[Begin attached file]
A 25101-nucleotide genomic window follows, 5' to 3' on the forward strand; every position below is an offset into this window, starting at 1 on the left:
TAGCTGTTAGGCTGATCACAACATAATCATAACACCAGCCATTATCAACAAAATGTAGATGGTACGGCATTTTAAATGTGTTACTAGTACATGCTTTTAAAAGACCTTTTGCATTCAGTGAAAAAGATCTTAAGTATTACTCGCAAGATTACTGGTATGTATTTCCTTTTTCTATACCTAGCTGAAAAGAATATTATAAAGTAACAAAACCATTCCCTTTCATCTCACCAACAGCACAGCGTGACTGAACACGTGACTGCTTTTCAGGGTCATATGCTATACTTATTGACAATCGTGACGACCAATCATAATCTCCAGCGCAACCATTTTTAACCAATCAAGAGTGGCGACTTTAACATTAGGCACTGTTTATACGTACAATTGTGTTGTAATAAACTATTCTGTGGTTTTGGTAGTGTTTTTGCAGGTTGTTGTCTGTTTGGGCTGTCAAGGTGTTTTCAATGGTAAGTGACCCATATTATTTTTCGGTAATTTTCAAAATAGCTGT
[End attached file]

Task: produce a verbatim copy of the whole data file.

A 25101-nucleotide genomic window follows, 5' to 3' on the forward strand; every position below is an offset into this window, starting at 1 on the left:
TAGCTGTTAGGCTGATCACAACATAATCATAACACCAGCCATTATCAACAAAATGTAGATGGTACGGCATTTTAAATGTGTTACTAGTACATGCTTTTAAAAGACCTTTTGCATTCAGTGAAAAAGATCTTAAGTATTACTCGCAAGATTACTGGTATGTATTTCCTTTTTCTATACCTAGCTGAAAAGAATATTATAAAGTAACAAAACCATTCCCTTTCATCTCACCAACAGCACAGCGTGACTGAACACGTGACTGCTTTTCAGGGTCATATGCTATACTTATTGACAATCGTGACGACCAATCATAATCTCCAGCGCAACCATTTTTAACCAATCAAGAGTGGCGACTTTAACATTAGGCACTGTTTATACGTACAATTGTGTTGTAATAAACTATTCTGTGGTTTTGGTAGTGTTTTTGCAGGTTGTTGTCTGTTTGGGCTGTCAAGGTGTTTTCAATGGTAAGTGACCCATATTATTTTTCGGTAATTTTCAAAATAGCTGT